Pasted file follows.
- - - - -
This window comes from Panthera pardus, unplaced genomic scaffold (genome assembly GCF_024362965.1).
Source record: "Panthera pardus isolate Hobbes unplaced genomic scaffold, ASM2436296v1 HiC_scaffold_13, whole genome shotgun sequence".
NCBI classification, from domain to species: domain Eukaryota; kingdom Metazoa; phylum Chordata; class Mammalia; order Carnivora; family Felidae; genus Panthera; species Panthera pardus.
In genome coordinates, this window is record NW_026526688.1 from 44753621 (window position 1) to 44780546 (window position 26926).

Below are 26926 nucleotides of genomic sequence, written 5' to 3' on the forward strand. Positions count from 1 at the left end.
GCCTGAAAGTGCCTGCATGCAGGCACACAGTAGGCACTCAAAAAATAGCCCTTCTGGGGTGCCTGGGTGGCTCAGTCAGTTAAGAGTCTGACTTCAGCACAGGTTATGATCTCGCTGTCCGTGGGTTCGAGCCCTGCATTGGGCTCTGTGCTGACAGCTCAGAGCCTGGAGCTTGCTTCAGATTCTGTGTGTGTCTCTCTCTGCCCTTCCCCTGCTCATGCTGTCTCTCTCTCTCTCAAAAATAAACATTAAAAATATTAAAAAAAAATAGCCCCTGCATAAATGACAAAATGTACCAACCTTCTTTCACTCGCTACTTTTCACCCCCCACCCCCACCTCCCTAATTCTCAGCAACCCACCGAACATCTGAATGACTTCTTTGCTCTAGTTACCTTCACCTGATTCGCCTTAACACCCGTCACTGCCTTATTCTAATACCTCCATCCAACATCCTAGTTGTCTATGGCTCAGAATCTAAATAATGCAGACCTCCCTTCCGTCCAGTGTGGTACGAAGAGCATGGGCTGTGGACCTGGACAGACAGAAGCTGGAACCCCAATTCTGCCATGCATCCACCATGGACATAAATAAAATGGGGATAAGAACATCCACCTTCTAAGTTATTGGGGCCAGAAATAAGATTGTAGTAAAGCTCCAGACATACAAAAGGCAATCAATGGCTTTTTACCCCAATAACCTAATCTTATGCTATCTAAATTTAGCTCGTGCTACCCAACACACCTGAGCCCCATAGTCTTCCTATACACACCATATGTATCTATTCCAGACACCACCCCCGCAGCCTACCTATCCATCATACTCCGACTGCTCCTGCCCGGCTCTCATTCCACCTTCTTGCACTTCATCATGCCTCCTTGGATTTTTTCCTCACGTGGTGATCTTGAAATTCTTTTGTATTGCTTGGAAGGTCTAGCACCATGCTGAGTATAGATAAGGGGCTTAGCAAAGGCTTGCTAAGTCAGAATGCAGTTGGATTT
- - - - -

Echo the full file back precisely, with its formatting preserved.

This window comes from Panthera pardus, unplaced genomic scaffold (genome assembly GCF_024362965.1).
Source record: "Panthera pardus isolate Hobbes unplaced genomic scaffold, ASM2436296v1 HiC_scaffold_13, whole genome shotgun sequence".
NCBI classification, from domain to species: domain Eukaryota; kingdom Metazoa; phylum Chordata; class Mammalia; order Carnivora; family Felidae; genus Panthera; species Panthera pardus.
In genome coordinates, this window is record NW_026526688.1 from 44753621 (window position 1) to 44780546 (window position 26926).

Below are 26926 nucleotides of genomic sequence, written 5' to 3' on the forward strand. Positions count from 1 at the left end.
GCCTGAAAGTGCCTGCATGCAGGCACACAGTAGGCACTCAAAAAATAGCCCTTCTGGGGTGCCTGGGTGGCTCAGTCAGTTAAGAGTCTGACTTCAGCACAGGTTATGATCTCGCTGTCCGTGGGTTCGAGCCCTGCATTGGGCTCTGTGCTGACAGCTCAGAGCCTGGAGCTTGCTTCAGATTCTGTGTGTGTCTCTCTCTGCCCTTCCCCTGCTCATGCTGTCTCTCTCTCTCTCAAAAATAAACATTAAAAATATTAAAAAAAAATAGCCCCTGCATAAATGACAAAATGTACCAACCTTCTTTCACTCGCTACTTTTCACCCCCCACCCCCACCTCCCTAATTCTCAGCAACCCACCGAACATCTGAATGACTTCTTTGCTCTAGTTACCTTCACCTGATTCGCCTTAACACCCGTCACTGCCTTATTCTAATACCTCCATCCAACATCCTAGTTGTCTATGGCTCAGAATCTAAATAATGCAGACCTCCCTTCCGTCCAGTGTGGTACGAAGAGCATGGGCTGTGGACCTGGACAGACAGAAGCTGGAACCCCAATTCTGCCATGCATCCACCATGGACATAAATAAAATGGGGATAAGAACATCCACCTTCTAAGTTATTGGGGCCAGAAATAAGATTGTAGTAAAGCTCCAGACATACAAAAGGCAATCAATGGCTTTTTACCCCAATAACCTAATCTTATGCTATCTAAATTTAGCTCGTGCTACCCAACACACCTGAGCCCCATAGTCTTCCTATACACACCATATGTATCTATTCCAGACACCACCCCCGCAGCCTACCTATCCATCATACTCCGACTGCTCCTGCCCGGCTCTCATTCCACCTTCTTGCACTTCATCATGCCTCCTTGGATTTTTTCCTCACGTGGTGATCTTGAAATTCTTTTGTATTGCTTGGAAGGTCTAGCACCATGCTGAGTATAGATAAGGGGCTTAGCAAAGGCTTGCTAAGTCAGAATGCAGTTGGATTT